The Conservatives, the NDP and defence

Kim Richard Nossal offered his thoughts on the Conservatives, the NDP, and national defence in Embassy Magazine today. 

Nossal notes that the CPC’s defence policies are been largely driven by domestic considerations over the past five years. He believes that they should adopt a more strategic, internationally-minded approach to defence planning.

While I see his point, I think he goes a bit too far with the argument. Domestic factors may have been the predominate consideration in defence planning since 2006, but they weren’t the only ones. When the PM decided that the CF would deploy on a training mission in Afghanistan after 2011, he was as concerned with Canada’s standing in NATO and with requests from the US as he was with how it would be play domestically. Similarly, while the government used domestic rationales to justify the purchase, the F-35 procurement is meant to give the CF the capability to take part in allied air operations overseas in the coming decades. Although I accept Nossal’s main point that the rhetoric the CPC uses to sell its defence policies is largely domestic in focus, I do not think that international strategic considerations were absent from defence policymaking. Quite the contrary.

That said, I also agree with Nossal that a majority government will give the CPC an opportunity to cast defence decisions in strategic, international terms. Time will tell if they seize that opportunity. 

With respect to the NDP, Nossal argues that the party must abandon its pacifistic, anti-American tendencies and embrace more moderate defence policies. The NDP’s election platform suggests that they are already moving in that direction. Their platform affirmed the importance of Canada’s NATO membership and role in NORAD, as Nossal recommends. The NDP also pledged to keep defence expenditures are their current level.

However, the platform further promised that an NDP government would end Canada’s mission in Afghanistan and make UN peacekeeping the CF’s core contribution to international peace and security. Nossal is not fond of these ideas. He states that the NDP will need to follow the Australian and UK Labour Parties in embracing a ‘serious’ approach to international military interventions alongside NATO allies. 

While I see what Nossal is saying and understand where he’s coming from, I would add a note of caution. Specifically, I worry that Nossal is basically telling the NDP to mimic the LPC’s defence and international security policies. I’m not sure that the NDP should follow that advice. Above all, it would bring us back to the bipartisan consensus on defence matters that has stifled debates and discussions about military issues since Paul Martin became PM. Second, it would alienate the NDP’s base and could weaken the party in Quebec. And third, it would perpetuate the view that there is only one right way to think about defence in Canada. Those who believe this often use terms like ‘adult’ and ‘serious’ to shame and belittle those don’t think ‘properly’ about Canada’s national defence. I find this patronizing and unhelpful. Many Canadians share the NDP’s fondness for UN peacekeeping and aversion to combat operations. They deserve a voice in Parliament, too, and their views should be part of the Canadian defence debate. It is precisely when they are publicly debated and represented in the Commons, in fact, that the logic and appeal of these ideas can be properly scrutinized. If Canadians find these proposals wanting, they can return to the Liberals or support the Conservatives, just as Nossal predicts will happen. In the meantime, though, those with pacifist leanings will have been given their chance to make their case, which is good for our democracy.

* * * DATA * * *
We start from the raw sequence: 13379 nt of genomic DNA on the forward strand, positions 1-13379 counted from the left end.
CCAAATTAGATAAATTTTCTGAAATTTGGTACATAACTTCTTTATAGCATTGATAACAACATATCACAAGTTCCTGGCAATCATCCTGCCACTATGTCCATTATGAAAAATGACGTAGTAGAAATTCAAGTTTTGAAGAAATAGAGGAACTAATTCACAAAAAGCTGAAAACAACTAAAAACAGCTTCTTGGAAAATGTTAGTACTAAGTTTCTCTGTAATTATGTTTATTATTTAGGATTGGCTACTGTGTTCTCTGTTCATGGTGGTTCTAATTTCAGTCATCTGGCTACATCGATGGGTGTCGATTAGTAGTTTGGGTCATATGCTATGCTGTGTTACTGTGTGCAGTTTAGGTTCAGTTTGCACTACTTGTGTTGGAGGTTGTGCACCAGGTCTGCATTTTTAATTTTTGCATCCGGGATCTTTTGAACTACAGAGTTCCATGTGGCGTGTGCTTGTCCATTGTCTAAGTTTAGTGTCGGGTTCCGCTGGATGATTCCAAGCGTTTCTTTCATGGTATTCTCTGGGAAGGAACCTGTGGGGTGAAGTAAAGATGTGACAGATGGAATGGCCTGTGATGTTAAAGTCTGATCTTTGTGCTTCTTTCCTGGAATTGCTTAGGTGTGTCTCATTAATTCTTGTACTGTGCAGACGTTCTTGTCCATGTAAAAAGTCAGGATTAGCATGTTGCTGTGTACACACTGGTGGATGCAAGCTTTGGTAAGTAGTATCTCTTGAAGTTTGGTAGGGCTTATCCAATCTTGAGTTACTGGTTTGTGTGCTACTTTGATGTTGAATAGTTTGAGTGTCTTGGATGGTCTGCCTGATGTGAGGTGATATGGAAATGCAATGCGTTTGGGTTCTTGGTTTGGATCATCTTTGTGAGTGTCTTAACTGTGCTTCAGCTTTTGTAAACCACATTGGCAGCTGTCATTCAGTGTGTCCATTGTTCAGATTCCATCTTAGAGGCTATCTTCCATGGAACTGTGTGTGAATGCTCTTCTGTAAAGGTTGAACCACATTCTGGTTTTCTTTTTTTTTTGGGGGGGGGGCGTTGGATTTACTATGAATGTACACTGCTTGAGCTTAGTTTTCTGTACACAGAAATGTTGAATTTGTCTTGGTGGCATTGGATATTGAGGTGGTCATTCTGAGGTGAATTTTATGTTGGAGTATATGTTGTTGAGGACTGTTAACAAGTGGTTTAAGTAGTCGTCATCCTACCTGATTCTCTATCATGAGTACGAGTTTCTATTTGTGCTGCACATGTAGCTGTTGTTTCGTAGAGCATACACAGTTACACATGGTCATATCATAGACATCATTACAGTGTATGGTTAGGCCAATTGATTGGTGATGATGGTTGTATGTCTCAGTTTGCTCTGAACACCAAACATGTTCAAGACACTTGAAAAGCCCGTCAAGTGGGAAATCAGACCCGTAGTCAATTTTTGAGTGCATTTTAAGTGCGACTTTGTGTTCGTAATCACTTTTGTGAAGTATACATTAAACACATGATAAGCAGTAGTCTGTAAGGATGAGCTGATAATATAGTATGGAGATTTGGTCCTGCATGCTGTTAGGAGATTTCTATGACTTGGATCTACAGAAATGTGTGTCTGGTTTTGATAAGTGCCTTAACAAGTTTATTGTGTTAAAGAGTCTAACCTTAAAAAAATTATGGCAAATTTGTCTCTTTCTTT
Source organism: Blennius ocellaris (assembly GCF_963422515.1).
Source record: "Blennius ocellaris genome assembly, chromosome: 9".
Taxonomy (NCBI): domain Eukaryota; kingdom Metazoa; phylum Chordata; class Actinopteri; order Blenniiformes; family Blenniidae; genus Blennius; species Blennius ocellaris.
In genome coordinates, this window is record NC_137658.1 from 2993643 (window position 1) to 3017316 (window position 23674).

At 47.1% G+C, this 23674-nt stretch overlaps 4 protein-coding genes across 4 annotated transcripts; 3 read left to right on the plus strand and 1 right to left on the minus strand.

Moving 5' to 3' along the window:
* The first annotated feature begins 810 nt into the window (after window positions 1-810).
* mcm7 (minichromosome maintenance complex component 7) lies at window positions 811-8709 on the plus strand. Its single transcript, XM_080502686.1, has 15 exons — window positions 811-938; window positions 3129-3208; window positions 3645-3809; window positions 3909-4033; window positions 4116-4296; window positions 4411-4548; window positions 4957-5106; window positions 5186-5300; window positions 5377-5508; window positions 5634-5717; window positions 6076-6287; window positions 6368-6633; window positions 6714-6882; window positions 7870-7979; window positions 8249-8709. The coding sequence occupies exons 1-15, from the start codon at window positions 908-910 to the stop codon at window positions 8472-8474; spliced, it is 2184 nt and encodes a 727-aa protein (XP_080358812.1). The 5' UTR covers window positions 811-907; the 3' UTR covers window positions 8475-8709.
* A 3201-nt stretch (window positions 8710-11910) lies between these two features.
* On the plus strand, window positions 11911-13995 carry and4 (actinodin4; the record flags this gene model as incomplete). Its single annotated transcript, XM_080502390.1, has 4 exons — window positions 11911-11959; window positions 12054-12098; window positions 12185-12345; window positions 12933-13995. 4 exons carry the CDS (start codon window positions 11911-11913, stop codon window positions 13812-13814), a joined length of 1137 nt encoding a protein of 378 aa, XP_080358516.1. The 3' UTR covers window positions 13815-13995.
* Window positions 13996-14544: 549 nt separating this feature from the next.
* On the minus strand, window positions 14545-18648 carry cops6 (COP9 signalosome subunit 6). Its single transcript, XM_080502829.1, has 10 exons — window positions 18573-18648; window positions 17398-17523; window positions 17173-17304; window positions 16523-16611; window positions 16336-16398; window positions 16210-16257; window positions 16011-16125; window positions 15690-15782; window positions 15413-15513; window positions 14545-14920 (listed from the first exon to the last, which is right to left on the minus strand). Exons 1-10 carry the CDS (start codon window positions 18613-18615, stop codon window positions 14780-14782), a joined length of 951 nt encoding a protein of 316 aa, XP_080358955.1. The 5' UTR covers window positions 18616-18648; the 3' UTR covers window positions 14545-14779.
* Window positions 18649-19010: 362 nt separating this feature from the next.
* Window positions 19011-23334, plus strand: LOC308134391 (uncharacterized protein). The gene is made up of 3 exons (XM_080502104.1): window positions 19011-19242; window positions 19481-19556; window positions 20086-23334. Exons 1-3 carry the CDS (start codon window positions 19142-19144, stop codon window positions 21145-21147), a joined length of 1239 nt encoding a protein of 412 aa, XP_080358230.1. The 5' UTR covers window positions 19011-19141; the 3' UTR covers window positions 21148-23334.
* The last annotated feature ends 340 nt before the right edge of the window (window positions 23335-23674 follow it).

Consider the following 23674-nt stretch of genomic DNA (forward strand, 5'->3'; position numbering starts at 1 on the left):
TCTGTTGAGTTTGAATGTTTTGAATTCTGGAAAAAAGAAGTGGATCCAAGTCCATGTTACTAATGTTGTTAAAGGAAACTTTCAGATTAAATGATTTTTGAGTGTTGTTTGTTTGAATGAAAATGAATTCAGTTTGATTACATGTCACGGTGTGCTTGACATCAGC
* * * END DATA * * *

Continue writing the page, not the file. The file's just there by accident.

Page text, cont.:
In sum, my sense is that Nossal would like national defence matters to rise above petty partisan politics. He shares this point of view with many in the Canadian foreign and defence community. I remain skeptical, though. Keeping defence a partisan issue is essential for a heathy defence debate, robust accountability, and democratic deliberations. Reasons of state and national interests will inevitably be paramount in defence decision-making, no matter which party forms the government. But defence decisions will also be informed by ideological leanings and a desire to meet the expectations of the Canadian public. To my mind, that’s how it is and should remain.

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